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Tips for healthy diet

MagazineDecember 1998 (Vol. 9 Issue 9)Tips for healthy diet

Increase fruit and vegetables

Increase fruit and vegetables. For every extra three servings (a serving is defined as half a cup) per day of fruit and vegetables, you could reduce the risk of stroke by 22 per cent (JAMA, 1995; 273: 1113-17).

Variety is the key. Plant food alone can supply adequate protein but only if you eat a wide variety of foods. For vegetarians, including dairy products and eggs in your diet will ensure your intake of plenty of first class protein, but dairy produce is very high in fat, so be careful of fat intake. Good plant sources of protein include soya products, legumes, nuts, seeds, grains and vegetables. Including grains and legumes each day will ensure that your child is receiving a complete protein.Increase fish consumption. The hunter gatherer diet includes good quantities of fish. Cold water and oily fish can reduce the risk of heart problems, but also improve other areas of health, such as mental performance and better vision.

Trim the fat. When eating meat choose lean varieties. Try using less red meat and more "white" meats such as poultry and turkey. Think of meat as a "condiment". As little as one ounce of red meat daily will supply you with the minerals, EFAs and B12 you need to stay healthy.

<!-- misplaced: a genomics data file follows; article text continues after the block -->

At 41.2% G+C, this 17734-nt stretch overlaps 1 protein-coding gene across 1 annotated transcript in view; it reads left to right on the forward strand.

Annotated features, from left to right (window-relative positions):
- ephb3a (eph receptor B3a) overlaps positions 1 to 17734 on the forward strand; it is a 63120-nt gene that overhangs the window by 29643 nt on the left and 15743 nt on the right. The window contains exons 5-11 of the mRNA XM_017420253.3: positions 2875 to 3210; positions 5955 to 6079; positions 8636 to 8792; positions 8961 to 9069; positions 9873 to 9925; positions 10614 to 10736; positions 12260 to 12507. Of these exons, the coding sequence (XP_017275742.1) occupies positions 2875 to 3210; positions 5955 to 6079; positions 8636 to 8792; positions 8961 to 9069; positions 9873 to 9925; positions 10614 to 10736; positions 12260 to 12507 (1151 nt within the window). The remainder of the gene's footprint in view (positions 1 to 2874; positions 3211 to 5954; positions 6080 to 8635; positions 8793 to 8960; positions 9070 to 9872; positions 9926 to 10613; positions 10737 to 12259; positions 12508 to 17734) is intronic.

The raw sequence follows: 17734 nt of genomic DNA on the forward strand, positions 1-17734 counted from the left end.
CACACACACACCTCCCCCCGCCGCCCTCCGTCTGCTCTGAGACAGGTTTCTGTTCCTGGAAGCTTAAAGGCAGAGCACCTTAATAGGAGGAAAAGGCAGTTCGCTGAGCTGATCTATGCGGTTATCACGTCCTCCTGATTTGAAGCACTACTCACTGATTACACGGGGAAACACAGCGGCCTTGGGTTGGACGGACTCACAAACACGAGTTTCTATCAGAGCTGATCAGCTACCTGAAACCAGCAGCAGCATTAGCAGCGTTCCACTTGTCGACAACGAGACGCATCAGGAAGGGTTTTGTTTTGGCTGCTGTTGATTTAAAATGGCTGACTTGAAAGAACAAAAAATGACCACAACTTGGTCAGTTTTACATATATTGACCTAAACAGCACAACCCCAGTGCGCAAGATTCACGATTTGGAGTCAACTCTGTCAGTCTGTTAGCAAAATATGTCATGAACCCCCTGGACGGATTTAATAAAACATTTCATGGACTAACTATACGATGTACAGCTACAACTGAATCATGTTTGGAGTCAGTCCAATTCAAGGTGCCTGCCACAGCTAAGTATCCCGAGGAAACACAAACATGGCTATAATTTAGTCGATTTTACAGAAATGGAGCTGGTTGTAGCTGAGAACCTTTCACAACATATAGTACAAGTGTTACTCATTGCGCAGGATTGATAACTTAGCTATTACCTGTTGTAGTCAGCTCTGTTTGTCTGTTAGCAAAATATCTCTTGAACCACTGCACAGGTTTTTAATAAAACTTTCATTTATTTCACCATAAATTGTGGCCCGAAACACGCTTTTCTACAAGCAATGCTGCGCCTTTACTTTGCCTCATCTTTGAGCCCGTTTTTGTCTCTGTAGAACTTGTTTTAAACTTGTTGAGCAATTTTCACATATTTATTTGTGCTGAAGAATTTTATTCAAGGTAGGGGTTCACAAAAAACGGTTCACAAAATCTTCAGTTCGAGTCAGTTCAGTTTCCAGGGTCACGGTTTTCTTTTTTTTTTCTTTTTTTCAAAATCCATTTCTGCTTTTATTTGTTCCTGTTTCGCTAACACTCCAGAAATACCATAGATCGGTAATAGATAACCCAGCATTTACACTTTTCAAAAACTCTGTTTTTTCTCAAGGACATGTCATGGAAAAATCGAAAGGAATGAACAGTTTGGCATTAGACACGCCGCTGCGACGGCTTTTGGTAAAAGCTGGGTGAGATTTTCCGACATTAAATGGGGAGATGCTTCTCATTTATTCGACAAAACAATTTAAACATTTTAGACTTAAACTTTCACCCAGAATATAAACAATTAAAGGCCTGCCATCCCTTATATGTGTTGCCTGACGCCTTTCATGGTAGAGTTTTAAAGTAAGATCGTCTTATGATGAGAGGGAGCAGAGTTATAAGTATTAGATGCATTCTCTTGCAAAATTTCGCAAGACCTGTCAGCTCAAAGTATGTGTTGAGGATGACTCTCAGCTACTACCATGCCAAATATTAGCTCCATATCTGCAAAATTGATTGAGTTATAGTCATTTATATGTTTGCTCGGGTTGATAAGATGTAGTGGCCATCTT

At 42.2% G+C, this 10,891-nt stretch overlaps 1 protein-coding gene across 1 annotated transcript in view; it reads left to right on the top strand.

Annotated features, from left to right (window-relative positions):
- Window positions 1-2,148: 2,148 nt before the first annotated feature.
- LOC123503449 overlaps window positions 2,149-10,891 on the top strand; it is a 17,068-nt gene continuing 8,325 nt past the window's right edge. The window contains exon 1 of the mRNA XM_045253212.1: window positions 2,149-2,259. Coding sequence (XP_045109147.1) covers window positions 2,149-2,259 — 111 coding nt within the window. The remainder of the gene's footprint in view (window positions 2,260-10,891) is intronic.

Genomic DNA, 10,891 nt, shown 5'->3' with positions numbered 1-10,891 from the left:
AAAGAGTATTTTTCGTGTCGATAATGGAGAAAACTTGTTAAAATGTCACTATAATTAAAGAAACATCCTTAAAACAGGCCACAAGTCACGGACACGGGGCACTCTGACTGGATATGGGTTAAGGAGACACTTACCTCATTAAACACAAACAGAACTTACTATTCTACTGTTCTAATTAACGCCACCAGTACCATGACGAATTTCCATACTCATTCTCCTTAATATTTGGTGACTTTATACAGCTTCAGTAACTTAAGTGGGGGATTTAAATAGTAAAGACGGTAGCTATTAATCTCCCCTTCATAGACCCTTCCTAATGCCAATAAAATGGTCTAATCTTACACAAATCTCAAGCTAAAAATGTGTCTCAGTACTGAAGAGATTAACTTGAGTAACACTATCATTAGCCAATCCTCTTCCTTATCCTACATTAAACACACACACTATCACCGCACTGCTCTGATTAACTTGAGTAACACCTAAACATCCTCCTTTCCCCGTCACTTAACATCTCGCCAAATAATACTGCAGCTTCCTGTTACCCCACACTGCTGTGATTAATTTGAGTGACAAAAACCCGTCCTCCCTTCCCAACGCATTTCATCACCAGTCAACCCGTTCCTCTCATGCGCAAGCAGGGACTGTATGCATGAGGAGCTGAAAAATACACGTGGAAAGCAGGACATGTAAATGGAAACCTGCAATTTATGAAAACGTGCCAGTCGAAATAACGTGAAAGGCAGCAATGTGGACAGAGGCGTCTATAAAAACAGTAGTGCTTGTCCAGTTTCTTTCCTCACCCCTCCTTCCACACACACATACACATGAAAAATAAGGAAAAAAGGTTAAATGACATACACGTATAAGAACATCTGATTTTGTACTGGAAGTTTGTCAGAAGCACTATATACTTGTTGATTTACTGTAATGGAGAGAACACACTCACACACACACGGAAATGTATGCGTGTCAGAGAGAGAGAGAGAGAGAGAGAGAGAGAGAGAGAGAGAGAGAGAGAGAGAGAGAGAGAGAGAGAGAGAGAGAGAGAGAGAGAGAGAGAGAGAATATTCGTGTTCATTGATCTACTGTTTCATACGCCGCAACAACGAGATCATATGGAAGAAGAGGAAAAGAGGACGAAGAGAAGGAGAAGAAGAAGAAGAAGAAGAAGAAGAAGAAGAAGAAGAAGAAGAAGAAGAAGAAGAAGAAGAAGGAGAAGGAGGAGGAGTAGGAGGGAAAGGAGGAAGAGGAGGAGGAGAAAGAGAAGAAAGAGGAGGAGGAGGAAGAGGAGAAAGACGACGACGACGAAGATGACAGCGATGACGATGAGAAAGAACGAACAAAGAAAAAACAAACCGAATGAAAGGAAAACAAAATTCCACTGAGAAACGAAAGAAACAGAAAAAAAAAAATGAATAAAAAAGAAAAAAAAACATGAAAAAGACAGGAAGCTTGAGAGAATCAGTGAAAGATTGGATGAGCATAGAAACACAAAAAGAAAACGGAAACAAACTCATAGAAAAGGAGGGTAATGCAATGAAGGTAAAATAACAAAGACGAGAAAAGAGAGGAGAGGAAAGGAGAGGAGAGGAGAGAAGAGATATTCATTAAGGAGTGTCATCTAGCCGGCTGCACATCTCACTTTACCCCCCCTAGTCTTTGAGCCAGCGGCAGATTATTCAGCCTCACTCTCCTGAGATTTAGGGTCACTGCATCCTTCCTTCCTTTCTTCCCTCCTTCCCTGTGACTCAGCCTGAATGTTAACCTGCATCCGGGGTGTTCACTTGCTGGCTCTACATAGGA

Don't forget iron and other nutrients. Iron is present in foods in two forms heme iron and non heme iron. Heme iron (also called organic iron) is found only in meat, poultry and fish. Non heme iron (also called inorganic iron) is found in a wide variety of animal and plant foods. Between 15 and 35 per cent of heme iron is absorbed by the gastrointestinal tract into the bloodstream. Non heme iron is less readily absorbed (between 2 and 20 per cent), and its absorption is affected by the presence of other substances consumed at the same meal. Some substances such as organic acids and vitamin C enhance non heme iron absorption. Others such as the phytates in whole grains and the tannin in tea inhibit it. So vegetarians when planning meals should make sure they include substances which will enhance, and not inhibit, iron absorption.

Good, non meat sources of iron include legumes, whole grain or enriched grain products, dried fruits, potatoes eaten with the skin, leafy, dark green vegetables, some types of nuts and seeds, and eggs. Milk and other dairy products are low in iron; lacto or lacto ovo vegetarians should be careful not to overconsume these at the expense of iron rich foods. One simple way to help iron absorption is to eat a vitamin C rich fruit or drink at each meal.

Make sure to get adequate B12. The body cannot manufacture enough B12 to meet its own needs, therefore B12 needs to come from sources such as eggs and dairy. Although fermented soya products such as tempeh, seaweed products such as nori and kelp and algae (spirulina) were once thought to contain important amounts of B12, more recent thinking suggests that the B12 like substance in these products may not be physiologically active and therefore not able to meet the body's demands. Consider taking B12 supplements if you are vegan.


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